I won't spoil the film for you but my reflections are about faith, especially Roy's faith. He had absolute faith in his little boy. He loved him so much that perhaps he wasn't thinking straight and going on faith alone. His actions sure would seem crazy to anyone on the outside. Life is like that, isn't it? I see so many "crazy" things in this world, things that I find hard to believe. OK, some of them are really crazy, but who's to say that God isn't somehow acting in the strange things that happen to us on a day-to-day basis? I believe that God can work through anything but it's harder to put that belief into practice. Yes, discernment and intelligence are need to "test the spirits" but there is a point when we step out in faith. I see this kind of faith in the character of Roy in the movie. At the same time, I see that, even as a person of faith, I sometimes lack faith. It's true, I believe, like St. Paul says in the Scripture passage that Jesus is Lord and God raised him from the dead, but I don't always act like I believe that. I sin. We all do and that's why I'm so impressed with Roy in this film. He's not perfect, but he believes and he's willing to put his life on the line for his son. He believes so much that he draws Lucas into his faith. I want to have the kind of faith that draws others to the God they find in me.
My prayer, as a result of spending some time with the film and the Scripture passage is for an increase of faith in myself. Not only that, but, Lord Jesus, I ask you to increase my faith so that I can be a living example of your love in the world today. There's lots of craziness out there but you, Lord, bring peace. Let me be so imbued with that peace that others may find peace through me.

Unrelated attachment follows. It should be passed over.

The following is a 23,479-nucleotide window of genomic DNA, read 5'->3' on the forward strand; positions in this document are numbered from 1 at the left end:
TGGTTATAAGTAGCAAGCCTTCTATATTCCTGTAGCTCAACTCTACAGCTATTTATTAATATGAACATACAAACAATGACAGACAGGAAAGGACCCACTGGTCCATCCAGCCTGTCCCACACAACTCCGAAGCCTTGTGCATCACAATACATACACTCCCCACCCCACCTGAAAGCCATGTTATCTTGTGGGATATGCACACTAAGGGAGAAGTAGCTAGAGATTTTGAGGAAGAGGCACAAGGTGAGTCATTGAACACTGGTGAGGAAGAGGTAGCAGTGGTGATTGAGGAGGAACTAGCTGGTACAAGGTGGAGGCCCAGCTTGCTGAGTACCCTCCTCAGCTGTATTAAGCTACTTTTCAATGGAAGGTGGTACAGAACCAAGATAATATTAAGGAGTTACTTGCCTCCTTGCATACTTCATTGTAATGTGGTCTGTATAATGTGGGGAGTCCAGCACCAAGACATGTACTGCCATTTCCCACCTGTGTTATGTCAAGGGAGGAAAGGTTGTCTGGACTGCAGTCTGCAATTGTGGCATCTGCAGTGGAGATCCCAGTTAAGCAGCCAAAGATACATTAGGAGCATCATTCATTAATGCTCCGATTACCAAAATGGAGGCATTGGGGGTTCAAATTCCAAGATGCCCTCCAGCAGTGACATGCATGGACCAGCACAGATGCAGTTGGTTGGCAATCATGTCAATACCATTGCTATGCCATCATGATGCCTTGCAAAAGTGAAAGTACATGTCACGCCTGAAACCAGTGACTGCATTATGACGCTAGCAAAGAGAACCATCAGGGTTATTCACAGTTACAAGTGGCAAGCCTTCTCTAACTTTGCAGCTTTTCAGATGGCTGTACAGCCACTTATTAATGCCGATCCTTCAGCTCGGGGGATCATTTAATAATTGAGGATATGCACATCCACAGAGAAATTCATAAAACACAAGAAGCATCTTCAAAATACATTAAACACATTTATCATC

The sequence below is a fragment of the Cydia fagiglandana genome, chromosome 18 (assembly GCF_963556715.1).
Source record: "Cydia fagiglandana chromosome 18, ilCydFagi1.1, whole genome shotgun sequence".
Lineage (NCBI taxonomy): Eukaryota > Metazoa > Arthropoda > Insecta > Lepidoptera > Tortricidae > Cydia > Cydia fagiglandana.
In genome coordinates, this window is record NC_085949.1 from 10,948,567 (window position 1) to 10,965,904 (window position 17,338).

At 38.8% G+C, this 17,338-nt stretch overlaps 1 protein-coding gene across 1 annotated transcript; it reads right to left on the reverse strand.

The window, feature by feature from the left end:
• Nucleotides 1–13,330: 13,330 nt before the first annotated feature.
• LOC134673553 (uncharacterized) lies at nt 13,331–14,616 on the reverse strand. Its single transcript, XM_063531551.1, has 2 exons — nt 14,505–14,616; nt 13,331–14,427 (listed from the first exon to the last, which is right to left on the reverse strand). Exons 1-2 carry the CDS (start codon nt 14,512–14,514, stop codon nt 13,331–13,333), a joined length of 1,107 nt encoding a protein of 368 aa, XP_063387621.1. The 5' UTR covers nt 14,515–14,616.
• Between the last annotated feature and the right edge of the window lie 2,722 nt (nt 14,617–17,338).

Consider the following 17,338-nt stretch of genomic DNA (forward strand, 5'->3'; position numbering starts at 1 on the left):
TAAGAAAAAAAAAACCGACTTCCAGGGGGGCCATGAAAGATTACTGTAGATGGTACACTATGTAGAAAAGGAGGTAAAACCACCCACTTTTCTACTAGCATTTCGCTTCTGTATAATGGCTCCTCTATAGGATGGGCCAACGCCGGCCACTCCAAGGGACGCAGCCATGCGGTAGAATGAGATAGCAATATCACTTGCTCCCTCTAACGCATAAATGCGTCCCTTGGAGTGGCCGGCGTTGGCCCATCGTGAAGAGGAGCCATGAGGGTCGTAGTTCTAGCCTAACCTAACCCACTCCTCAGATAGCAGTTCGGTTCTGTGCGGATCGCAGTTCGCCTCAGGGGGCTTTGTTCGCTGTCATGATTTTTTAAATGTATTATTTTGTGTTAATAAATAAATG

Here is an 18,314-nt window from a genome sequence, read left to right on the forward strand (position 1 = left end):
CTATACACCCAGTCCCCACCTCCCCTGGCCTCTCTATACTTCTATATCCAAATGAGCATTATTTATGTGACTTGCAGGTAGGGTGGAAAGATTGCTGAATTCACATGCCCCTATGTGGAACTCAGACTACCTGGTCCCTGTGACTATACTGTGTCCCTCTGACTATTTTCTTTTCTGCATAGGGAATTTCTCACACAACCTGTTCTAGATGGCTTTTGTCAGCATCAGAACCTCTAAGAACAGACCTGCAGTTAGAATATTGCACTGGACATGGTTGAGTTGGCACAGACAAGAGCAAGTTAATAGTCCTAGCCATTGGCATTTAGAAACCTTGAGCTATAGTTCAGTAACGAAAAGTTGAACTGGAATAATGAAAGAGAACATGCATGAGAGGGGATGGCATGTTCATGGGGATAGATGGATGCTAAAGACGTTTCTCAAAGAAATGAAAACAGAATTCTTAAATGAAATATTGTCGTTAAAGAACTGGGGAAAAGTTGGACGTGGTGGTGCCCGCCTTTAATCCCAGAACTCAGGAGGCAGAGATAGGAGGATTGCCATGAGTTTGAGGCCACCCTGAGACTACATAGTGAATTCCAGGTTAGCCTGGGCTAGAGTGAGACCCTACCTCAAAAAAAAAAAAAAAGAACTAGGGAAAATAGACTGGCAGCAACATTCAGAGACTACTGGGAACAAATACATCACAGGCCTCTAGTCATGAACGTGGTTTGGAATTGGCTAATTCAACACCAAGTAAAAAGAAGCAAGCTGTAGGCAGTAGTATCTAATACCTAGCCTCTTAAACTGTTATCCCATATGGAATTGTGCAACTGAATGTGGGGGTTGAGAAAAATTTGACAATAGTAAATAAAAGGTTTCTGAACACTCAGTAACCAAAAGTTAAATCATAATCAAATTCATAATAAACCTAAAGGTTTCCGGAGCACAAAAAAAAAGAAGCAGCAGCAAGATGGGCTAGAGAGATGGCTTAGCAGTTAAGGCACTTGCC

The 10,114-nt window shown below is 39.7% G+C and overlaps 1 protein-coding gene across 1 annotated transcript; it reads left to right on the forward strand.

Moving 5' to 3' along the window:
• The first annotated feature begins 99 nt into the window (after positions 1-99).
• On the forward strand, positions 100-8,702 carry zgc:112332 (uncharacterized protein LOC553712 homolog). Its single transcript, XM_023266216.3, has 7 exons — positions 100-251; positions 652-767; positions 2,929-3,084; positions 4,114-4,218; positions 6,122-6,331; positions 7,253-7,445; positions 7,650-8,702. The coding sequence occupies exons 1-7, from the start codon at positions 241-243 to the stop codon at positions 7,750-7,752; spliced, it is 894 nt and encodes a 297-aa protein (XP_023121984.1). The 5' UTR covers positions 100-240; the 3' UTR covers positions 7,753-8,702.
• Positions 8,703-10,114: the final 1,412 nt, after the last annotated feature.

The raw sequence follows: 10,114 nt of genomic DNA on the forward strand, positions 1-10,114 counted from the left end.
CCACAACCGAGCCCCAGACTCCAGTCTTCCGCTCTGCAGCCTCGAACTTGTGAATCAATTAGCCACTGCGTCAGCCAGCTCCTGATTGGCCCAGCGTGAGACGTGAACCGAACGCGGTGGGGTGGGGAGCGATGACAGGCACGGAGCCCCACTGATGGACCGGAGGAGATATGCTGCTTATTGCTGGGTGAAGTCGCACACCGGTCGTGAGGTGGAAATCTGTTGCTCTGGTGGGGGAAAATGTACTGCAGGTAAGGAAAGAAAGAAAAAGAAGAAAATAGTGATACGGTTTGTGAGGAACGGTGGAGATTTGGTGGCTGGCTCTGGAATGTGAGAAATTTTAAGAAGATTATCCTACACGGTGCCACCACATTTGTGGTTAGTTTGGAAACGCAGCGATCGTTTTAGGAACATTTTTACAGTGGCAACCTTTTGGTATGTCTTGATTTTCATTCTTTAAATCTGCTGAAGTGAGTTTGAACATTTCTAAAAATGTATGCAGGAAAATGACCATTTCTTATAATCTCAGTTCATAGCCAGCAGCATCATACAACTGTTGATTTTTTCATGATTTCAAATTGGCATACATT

I marvel in quiet for a few moments at the wonderful way God can 'speak' through the Scripture but also through film.
The action I am committing to as a result of doing this prayer time, is to be more faithful to a daily examination of conscience. I actually do this on a regular basis most of the time but sometimes it's just a couple of moments and that doesn't really give me time to look over my day. By being more faithful to the examination of conscience, I hope to grasp the grace God gives me, take it to heart and grow more into the kind of person that inspires faith and love in other people.
Lord Jesus, we believe that you are the "conduit" between God and our world. You came to us so that we could be with you and the Father and Holy Spirit in heaven one day. Strengthen our belief, Lord, so that, as we encounter you through faith, we may proclaim your love with our mouths and our lives. Amen.
About the Author
Sister Hosea Rupprecht is a member of the Daughters of St. Paul, a religious community dedicated to evangelization with the media. She holds a Master of Theological Studies degree from the University of St. Michael’s College in Toronto and an MA in Media Literacy from Webster University in St. Louis.
Sr. Hosea is director of the East Coast office of the Pauline Center for Media Studies, based in Staten Island, NY, and speaks on media literacy and faith to catechists, parents, youth, and young adults. Together with Father Chip Hines, she is the co-host of Searchlight, a Catholic movie review show on Catholic TV. Sr. Hosea is the author of How to Watch Movies with Kids: A Values-Based Strategy, released by Pauline Books & Media.
For the past 15 years, she has facilitated various film dialogues for both children and adults, as well as given presentations on integrating culture, faith and media.